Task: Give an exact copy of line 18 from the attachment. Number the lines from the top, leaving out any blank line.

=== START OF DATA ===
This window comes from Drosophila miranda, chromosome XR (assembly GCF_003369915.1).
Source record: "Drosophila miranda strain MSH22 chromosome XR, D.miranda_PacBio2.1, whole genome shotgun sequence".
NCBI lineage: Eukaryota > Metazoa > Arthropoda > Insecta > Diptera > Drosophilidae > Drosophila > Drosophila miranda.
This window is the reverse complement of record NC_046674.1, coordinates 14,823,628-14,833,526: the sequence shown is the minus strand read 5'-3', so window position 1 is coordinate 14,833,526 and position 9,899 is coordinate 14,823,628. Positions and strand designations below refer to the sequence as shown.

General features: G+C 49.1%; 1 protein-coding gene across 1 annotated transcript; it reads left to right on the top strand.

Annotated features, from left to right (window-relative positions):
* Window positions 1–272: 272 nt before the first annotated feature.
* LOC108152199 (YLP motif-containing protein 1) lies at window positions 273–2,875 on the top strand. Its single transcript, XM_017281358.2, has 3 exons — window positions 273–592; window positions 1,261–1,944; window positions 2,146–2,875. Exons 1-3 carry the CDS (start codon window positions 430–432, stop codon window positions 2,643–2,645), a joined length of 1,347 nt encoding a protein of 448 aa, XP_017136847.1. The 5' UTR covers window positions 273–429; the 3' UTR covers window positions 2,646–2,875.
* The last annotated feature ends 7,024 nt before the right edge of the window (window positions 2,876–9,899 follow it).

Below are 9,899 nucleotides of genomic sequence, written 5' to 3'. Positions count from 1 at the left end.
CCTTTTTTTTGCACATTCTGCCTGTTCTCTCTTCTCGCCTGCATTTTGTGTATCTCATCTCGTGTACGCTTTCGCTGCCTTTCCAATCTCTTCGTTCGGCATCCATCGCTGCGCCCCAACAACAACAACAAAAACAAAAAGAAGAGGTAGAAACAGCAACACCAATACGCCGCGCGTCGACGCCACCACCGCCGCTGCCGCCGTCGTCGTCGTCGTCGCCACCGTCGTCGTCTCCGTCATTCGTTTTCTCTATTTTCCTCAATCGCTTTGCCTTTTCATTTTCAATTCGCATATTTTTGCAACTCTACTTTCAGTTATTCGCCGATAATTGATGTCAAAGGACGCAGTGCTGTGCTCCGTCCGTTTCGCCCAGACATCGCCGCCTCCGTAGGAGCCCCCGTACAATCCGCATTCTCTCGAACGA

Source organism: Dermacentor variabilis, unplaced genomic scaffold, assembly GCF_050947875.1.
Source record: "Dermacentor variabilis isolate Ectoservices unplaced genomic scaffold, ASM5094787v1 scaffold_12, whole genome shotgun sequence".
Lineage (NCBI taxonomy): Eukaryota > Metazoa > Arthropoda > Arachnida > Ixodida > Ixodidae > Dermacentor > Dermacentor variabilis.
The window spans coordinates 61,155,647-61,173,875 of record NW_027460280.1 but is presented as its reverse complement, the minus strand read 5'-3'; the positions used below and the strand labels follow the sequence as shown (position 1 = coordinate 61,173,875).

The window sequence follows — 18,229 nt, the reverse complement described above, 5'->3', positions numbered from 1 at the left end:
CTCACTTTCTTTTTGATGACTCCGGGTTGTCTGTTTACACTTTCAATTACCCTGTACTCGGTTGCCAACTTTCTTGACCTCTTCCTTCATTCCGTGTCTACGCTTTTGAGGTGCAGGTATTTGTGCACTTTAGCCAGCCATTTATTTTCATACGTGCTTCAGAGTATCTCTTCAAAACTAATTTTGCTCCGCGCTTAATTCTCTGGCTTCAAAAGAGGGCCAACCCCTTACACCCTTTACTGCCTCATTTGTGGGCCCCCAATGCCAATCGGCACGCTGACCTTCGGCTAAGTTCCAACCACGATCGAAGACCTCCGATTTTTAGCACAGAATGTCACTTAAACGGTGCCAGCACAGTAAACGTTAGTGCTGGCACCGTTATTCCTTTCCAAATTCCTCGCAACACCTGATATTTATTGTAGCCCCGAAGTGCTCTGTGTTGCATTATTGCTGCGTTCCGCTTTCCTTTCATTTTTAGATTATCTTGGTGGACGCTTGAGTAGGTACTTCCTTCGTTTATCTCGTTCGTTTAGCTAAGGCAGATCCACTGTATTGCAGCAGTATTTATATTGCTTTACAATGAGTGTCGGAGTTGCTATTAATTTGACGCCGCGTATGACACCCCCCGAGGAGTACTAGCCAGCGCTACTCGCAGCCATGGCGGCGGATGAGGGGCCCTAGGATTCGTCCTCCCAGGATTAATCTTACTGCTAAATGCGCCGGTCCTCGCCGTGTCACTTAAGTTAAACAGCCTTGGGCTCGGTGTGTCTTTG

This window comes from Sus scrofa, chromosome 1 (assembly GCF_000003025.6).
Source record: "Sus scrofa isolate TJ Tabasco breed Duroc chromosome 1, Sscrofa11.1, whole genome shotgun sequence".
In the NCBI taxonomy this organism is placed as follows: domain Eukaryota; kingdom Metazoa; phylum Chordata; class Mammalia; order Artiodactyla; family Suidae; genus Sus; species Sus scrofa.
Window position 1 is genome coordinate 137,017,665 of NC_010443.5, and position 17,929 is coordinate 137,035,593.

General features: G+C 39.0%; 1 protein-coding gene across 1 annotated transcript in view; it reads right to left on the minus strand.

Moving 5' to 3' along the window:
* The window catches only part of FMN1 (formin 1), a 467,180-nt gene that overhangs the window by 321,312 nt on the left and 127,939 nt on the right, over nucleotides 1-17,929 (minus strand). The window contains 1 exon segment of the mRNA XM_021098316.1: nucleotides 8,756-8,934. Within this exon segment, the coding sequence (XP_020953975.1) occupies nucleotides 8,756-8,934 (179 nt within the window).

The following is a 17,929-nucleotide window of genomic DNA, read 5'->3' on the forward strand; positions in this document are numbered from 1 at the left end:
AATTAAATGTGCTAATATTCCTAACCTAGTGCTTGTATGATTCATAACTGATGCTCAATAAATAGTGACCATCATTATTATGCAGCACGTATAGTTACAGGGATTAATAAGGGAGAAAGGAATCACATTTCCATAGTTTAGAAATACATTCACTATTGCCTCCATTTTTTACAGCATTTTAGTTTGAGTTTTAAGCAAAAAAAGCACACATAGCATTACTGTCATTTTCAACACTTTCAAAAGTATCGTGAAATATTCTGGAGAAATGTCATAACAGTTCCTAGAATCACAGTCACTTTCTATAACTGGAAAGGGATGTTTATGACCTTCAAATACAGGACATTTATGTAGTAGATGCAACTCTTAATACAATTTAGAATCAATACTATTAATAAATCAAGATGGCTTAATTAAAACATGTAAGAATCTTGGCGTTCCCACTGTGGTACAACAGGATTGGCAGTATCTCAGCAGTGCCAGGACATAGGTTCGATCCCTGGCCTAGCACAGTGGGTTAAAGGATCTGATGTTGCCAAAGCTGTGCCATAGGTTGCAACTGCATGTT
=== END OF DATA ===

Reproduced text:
This window comes from Sus scrofa, chromosome 1 (assembly GCF_000003025.6).